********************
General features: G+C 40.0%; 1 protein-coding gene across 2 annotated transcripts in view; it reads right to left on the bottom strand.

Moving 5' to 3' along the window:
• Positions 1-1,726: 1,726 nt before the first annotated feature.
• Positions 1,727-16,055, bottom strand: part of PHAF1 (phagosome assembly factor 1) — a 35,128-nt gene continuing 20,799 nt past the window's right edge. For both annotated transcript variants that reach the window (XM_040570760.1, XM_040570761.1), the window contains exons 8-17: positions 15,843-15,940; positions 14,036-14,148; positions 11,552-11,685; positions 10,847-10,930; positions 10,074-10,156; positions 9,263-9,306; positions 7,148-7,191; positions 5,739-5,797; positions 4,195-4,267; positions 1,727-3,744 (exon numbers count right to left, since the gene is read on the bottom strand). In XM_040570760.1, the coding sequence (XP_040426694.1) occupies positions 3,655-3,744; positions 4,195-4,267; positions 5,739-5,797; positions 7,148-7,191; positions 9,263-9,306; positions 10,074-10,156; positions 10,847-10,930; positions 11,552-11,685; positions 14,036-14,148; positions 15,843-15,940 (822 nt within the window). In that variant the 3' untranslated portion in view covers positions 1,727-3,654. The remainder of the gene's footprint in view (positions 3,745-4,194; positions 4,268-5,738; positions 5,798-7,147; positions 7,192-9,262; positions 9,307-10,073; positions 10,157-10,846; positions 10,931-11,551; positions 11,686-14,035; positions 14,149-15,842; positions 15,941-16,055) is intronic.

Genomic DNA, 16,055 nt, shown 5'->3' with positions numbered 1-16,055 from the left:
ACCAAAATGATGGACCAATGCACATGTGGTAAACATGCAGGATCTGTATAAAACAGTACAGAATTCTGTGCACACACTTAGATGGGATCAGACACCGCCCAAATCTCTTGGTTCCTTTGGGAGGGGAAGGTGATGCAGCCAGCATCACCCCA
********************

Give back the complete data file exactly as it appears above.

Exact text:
General features: G+C 40.0%; 1 protein-coding gene across 2 annotated transcripts in view; it reads right to left on the bottom strand.

Moving 5' to 3' along the window:
• Positions 1-1,726: 1,726 nt before the first annotated feature.
• Positions 1,727-16,055, bottom strand: part of PHAF1 (phagosome assembly factor 1) — a 35,128-nt gene continuing 20,799 nt past the window's right edge. For both annotated transcript variants that reach the window (XM_040570760.1, XM_040570761.1), the window contains exons 8-17: positions 15,843-15,940; positions 14,036-14,148; positions 11,552-11,685; positions 10,847-10,930; positions 10,074-10,156; positions 9,263-9,306; positions 7,148-7,191; positions 5,739-5,797; positions 4,195-4,267; positions 1,727-3,744 (exon numbers count right to left, since the gene is read on the bottom strand). In XM_040570760.1, the coding sequence (XP_040426694.1) occupies positions 3,655-3,744; positions 4,195-4,267; positions 5,739-5,797; positions 7,148-7,191; positions 9,263-9,306; positions 10,074-10,156; positions 10,847-10,930; positions 11,552-11,685; positions 14,036-14,148; positions 15,843-15,940 (822 nt within the window). In that variant the 3' untranslated portion in view covers positions 1,727-3,654. The remainder of the gene's footprint in view (positions 3,745-4,194; positions 4,268-5,738; positions 5,798-7,147; positions 7,192-9,262; positions 9,307-10,073; positions 10,157-10,846; positions 10,931-11,551; positions 11,686-14,035; positions 14,149-15,842; positions 15,941-16,055) is intronic.

Genomic DNA, 16,055 nt, shown 5'->3' with positions numbered 1-16,055 from the left:
ACCAAAATGATGGACCAATGCACATGTGGTAAACATGCAGGATCTGTATAAAACAGTACAGAATTCTGTGCACACACTTAGATGGGATCAGACACCGCCCAAATCTCTTGGTTCCTTTGGGAGGGGAAGGTGATGCAGCCAGCATCACCCCA